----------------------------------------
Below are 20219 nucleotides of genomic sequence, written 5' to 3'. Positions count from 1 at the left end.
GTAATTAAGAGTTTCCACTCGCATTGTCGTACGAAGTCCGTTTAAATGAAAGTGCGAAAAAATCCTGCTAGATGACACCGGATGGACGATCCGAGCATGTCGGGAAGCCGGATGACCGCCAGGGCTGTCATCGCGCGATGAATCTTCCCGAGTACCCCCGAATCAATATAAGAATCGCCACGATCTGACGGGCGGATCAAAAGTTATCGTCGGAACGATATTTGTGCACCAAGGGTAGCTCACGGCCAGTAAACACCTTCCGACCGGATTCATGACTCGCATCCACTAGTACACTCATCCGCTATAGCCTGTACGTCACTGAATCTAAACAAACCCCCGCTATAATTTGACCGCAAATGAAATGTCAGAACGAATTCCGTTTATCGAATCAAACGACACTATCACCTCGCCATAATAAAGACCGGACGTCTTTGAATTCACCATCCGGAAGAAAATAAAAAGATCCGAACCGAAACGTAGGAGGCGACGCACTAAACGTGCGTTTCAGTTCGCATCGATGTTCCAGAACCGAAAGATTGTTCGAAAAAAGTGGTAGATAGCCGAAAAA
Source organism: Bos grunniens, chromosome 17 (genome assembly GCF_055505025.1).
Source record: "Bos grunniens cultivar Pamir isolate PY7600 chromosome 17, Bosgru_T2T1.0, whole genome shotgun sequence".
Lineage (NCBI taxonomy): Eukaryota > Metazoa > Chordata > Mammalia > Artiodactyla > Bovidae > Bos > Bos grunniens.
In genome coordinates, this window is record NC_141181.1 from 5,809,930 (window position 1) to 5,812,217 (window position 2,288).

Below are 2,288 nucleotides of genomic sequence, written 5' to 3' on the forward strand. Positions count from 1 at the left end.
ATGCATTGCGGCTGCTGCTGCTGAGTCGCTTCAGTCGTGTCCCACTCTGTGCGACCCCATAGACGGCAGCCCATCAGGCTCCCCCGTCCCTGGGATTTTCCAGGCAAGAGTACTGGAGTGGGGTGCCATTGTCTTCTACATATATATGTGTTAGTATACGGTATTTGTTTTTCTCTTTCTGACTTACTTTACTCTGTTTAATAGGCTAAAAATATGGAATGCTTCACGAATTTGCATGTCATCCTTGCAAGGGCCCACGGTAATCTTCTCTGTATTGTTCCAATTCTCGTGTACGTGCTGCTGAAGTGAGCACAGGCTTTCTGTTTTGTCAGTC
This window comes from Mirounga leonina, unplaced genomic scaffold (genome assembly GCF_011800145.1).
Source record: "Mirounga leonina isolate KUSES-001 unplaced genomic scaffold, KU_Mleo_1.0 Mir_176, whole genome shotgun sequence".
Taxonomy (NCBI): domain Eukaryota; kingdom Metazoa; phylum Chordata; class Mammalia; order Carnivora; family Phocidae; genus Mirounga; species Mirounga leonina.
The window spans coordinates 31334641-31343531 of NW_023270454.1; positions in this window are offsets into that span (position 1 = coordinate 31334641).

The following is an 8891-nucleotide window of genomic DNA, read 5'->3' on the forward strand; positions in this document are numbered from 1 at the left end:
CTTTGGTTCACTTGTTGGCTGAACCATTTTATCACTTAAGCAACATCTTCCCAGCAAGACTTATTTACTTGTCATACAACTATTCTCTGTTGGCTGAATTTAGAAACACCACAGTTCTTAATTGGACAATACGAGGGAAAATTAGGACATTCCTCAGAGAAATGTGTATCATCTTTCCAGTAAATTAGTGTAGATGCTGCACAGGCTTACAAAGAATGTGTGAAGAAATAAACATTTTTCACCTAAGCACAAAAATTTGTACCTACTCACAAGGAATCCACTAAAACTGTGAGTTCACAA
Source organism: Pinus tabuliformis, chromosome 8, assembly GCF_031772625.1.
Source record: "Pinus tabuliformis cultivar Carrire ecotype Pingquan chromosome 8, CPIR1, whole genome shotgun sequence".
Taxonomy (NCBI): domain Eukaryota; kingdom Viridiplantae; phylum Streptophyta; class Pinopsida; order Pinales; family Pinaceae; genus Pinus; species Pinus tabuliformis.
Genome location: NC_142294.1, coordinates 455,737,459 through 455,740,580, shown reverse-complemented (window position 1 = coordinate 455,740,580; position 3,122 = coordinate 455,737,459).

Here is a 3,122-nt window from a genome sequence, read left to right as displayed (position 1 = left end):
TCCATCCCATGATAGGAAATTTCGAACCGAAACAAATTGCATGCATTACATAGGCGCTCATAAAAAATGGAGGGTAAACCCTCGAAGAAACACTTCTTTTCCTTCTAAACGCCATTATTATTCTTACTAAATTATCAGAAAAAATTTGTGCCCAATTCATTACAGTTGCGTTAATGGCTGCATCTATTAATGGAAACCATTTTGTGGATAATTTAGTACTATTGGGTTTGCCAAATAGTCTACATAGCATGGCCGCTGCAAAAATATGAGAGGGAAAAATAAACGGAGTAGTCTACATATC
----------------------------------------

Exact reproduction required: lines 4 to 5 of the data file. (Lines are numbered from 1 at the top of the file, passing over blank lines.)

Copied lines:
Source record: "Bos grunniens cultivar Pamir isolate PY7600 chromosome 17, Bosgru_T2T1.0, whole genome shotgun sequence".
Lineage (NCBI taxonomy): Eukaryota > Metazoa > Chordata > Mammalia > Artiodactyla > Bovidae > Bos > Bos grunniens.